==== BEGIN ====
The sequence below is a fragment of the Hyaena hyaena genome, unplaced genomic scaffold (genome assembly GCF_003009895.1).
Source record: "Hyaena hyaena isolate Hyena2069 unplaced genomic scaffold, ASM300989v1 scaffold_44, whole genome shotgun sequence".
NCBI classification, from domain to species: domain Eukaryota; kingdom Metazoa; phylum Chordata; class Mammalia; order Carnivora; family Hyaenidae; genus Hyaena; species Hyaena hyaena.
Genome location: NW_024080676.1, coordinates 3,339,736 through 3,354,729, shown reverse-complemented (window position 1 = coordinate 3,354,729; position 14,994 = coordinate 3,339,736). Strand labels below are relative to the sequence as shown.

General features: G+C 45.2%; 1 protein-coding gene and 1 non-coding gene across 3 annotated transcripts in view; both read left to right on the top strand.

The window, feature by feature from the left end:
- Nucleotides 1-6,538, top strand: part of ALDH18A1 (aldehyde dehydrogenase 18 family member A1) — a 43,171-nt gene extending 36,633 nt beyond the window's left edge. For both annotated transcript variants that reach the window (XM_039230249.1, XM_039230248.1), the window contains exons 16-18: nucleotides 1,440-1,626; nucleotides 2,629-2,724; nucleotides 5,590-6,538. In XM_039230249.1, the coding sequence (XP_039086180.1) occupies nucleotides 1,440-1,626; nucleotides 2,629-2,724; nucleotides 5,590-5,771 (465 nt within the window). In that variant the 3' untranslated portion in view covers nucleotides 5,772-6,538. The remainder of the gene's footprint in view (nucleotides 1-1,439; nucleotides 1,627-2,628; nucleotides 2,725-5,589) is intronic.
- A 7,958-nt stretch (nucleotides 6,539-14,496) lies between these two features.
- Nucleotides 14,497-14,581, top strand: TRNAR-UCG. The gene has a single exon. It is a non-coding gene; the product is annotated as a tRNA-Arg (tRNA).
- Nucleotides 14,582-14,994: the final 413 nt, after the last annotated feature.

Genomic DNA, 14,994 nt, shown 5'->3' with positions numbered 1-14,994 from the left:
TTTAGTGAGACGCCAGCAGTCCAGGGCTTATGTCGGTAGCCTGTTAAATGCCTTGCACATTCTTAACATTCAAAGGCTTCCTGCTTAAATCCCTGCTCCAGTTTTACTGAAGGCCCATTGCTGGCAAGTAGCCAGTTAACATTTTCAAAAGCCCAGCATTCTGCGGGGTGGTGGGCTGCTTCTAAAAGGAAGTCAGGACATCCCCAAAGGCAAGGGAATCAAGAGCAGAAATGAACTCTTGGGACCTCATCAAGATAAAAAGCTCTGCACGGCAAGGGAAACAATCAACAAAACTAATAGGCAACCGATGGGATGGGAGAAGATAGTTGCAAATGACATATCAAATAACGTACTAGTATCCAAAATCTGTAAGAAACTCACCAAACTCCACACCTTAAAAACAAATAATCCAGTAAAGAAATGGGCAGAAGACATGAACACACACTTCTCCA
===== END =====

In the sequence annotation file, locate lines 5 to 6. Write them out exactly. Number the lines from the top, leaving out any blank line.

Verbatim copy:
General features: G+C 45.2%; 1 protein-coding gene and 1 non-coding gene across 3 annotated transcripts in view; both read left to right on the top strand.

The window, feature by feature from the left end: